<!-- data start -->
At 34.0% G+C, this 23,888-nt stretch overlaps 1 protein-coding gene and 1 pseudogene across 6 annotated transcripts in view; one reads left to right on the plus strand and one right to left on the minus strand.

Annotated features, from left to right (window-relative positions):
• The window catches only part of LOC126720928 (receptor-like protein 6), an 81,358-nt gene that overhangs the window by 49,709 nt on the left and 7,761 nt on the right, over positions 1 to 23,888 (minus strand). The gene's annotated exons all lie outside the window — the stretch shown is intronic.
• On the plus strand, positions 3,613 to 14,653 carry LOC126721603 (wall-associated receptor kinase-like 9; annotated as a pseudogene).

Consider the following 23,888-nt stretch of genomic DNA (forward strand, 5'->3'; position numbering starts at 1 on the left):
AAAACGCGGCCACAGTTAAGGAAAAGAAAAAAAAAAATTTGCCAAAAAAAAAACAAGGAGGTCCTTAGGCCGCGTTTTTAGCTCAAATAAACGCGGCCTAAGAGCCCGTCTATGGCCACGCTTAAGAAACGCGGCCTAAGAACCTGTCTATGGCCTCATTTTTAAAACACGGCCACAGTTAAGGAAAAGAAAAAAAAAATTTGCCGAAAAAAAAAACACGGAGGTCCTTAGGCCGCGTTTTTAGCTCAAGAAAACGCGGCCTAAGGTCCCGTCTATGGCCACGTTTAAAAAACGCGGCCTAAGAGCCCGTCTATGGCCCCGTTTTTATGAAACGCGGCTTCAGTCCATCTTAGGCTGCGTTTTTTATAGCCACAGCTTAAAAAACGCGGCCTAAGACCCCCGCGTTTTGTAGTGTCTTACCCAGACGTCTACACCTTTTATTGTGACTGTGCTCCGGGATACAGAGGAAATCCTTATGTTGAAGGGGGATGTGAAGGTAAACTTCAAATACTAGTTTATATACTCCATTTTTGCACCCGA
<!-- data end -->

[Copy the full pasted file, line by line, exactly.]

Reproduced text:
At 34.0% G+C, this 23,888-nt stretch overlaps 1 protein-coding gene and 1 pseudogene across 6 annotated transcripts in view; one reads left to right on the plus strand and one right to left on the minus strand.

Annotated features, from left to right (window-relative positions):
• The window catches only part of LOC126720928 (receptor-like protein 6), an 81,358-nt gene that overhangs the window by 49,709 nt on the left and 7,761 nt on the right, over positions 1 to 23,888 (minus strand). The gene's annotated exons all lie outside the window — the stretch shown is intronic.
• On the plus strand, positions 3,613 to 14,653 carry LOC126721603 (wall-associated receptor kinase-like 9; annotated as a pseudogene).

Consider the following 23,888-nt stretch of genomic DNA (forward strand, 5'->3'; position numbering starts at 1 on the left):
AAAACGCGGCCACAGTTAAGGAAAAGAAAAAAAAAAATTTGCCAAAAAAAAAACAAGGAGGTCCTTAGGCCGCGTTTTTAGCTCAAATAAACGCGGCCTAAGAGCCCGTCTATGGCCACGCTTAAGAAACGCGGCCTAAGAACCTGTCTATGGCCTCATTTTTAAAACACGGCCACAGTTAAGGAAAAGAAAAAAAAAATTTGCCGAAAAAAAAAACACGGAGGTCCTTAGGCCGCGTTTTTAGCTCAAGAAAACGCGGCCTAAGGTCCCGTCTATGGCCACGTTTAAAAAACGCGGCCTAAGAGCCCGTCTATGGCCCCGTTTTTATGAAACGCGGCTTCAGTCCATCTTAGGCTGCGTTTTTTATAGCCACAGCTTAAAAAACGCGGCCTAAGACCCCCGCGTTTTGTAGTGTCTTACCCAGACGTCTACACCTTTTATTGTGACTGTGCTCCGGGATACAGAGGAAATCCTTATGTTGAAGGGGGATGTGAAGGTAAACTTCAAATACTAGTTTATATACTCCATTTTTGCACCCGA